• When a crisis of this nature occurs, it is a good idea to bring the topic up with your children, no matter how young they are. Some children may tell you that they don't want to or need to discuss it. It is generally not a good idea to force them to talk with you, but do keep the door open for them to come back and discuss it later. Be available when your children are ready to talk, but let  them choose the time. Often children find it easier to talk about what other children are saying or feeling instead of talking about themselves.

How can I tell if my children need more than I can provide? Where can I go for help?

  • When there is a tragedy, it is normal to be upset. However, should your children continue to be very upset for several days are unable to recover from the fears or start having trouble in school, at home or with friends, then it is a good idea to speak with someone outside the family for advice. You may wish to speak with your child's teacher or school counseling services, pediatrician, mental health counselor or member of the clergy for advice.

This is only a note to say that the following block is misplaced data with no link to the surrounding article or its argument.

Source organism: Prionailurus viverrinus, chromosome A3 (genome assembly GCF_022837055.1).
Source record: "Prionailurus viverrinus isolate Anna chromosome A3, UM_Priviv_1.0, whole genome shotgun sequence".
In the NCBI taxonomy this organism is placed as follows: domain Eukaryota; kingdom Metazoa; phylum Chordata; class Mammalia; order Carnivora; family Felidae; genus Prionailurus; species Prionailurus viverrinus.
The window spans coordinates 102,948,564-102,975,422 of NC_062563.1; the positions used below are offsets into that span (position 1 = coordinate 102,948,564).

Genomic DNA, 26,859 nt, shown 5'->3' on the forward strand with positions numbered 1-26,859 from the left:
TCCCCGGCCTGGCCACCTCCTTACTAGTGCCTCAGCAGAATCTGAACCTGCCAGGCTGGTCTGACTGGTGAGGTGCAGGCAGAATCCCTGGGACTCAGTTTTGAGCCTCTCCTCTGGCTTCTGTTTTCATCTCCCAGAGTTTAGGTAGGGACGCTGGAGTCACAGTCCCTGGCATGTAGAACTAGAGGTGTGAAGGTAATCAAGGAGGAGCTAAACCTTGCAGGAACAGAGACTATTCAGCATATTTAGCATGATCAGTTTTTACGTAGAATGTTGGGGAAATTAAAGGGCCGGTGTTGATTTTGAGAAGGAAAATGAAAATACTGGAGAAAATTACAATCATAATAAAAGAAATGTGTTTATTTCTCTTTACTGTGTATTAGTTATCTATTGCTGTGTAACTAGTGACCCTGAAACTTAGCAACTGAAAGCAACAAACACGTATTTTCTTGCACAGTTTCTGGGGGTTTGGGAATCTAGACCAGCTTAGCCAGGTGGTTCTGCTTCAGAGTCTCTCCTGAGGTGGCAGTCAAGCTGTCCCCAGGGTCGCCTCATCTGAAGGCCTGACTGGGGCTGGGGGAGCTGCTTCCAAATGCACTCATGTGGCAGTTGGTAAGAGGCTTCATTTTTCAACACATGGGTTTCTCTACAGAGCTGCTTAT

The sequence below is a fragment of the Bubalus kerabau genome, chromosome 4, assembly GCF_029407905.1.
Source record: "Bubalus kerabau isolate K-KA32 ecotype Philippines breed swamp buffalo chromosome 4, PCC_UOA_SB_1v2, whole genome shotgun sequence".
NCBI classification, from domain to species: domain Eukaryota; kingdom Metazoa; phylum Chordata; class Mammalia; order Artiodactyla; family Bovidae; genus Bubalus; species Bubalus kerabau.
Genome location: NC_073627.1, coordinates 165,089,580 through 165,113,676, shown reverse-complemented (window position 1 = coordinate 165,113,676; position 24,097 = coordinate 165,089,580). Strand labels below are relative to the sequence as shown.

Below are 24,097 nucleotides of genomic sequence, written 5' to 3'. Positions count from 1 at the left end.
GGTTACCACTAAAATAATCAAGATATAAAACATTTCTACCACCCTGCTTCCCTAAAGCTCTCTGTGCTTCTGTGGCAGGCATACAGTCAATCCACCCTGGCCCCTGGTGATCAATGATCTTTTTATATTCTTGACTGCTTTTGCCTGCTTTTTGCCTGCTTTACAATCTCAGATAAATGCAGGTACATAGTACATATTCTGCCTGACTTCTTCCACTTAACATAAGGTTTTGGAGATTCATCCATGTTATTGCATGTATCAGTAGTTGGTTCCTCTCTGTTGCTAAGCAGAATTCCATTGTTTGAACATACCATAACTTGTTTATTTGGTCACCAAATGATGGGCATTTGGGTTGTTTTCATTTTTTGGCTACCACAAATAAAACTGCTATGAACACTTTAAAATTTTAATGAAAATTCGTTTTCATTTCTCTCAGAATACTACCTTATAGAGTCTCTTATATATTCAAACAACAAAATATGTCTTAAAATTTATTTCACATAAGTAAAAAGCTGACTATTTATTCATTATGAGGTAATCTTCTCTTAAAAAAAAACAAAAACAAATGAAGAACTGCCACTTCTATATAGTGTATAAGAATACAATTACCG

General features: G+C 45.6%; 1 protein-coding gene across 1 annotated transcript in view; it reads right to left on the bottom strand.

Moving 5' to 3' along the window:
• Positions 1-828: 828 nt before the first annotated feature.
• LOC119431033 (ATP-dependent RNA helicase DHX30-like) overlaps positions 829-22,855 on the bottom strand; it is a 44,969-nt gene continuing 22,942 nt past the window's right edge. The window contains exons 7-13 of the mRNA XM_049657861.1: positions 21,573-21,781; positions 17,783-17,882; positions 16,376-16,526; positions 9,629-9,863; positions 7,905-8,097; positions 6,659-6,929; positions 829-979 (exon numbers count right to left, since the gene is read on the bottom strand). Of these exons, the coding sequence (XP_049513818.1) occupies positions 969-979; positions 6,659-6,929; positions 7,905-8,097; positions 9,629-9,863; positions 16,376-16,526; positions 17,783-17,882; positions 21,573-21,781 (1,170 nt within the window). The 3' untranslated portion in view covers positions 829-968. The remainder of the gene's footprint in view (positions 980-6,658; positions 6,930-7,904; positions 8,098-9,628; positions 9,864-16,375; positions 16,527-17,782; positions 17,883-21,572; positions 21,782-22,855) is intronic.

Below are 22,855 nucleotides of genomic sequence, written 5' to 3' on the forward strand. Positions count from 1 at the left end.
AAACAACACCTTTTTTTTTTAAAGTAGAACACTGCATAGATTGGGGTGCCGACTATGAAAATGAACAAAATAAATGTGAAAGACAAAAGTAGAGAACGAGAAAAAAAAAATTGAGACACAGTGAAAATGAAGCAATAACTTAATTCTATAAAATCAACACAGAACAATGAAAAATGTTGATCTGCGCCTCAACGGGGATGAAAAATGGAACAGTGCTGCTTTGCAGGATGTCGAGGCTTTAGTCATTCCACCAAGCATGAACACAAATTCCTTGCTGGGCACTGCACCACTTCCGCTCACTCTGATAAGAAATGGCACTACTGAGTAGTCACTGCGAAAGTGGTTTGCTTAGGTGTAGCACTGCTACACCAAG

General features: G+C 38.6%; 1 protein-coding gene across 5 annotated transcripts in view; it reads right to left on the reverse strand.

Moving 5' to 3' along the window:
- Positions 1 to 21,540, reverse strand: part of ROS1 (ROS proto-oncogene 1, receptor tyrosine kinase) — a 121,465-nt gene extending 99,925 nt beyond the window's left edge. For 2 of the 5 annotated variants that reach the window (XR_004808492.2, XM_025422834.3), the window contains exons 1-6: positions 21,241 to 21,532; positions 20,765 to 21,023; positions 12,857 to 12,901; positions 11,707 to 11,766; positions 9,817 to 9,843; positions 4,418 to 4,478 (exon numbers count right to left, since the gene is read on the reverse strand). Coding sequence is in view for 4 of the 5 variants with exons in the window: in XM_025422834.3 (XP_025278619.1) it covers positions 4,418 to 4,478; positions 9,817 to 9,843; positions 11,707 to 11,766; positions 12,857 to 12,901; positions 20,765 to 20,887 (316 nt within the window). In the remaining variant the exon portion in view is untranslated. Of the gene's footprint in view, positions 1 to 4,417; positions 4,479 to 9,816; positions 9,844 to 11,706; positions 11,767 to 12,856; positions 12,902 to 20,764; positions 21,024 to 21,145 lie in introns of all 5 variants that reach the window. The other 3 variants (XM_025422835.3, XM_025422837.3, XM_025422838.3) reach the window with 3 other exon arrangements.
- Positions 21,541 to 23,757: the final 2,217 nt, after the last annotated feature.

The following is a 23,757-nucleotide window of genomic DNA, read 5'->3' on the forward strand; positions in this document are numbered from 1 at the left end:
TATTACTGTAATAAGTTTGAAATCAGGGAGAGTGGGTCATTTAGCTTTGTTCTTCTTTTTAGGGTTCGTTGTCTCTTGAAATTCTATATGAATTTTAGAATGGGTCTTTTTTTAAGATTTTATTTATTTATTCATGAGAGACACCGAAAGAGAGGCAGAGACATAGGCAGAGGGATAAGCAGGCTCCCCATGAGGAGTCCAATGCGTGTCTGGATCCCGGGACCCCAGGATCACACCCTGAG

Additional Information & Resources:

Additional Information on

Last Updated
Adapted from the National Center for School Crisis and Bereavement (Copyright © 2015)
The information contained on this Web site should not be used as a substitute for the medical care and advice of your pediatrician. There may be variations in treatment that your pediatrician may recommend based on individual facts and circumstances.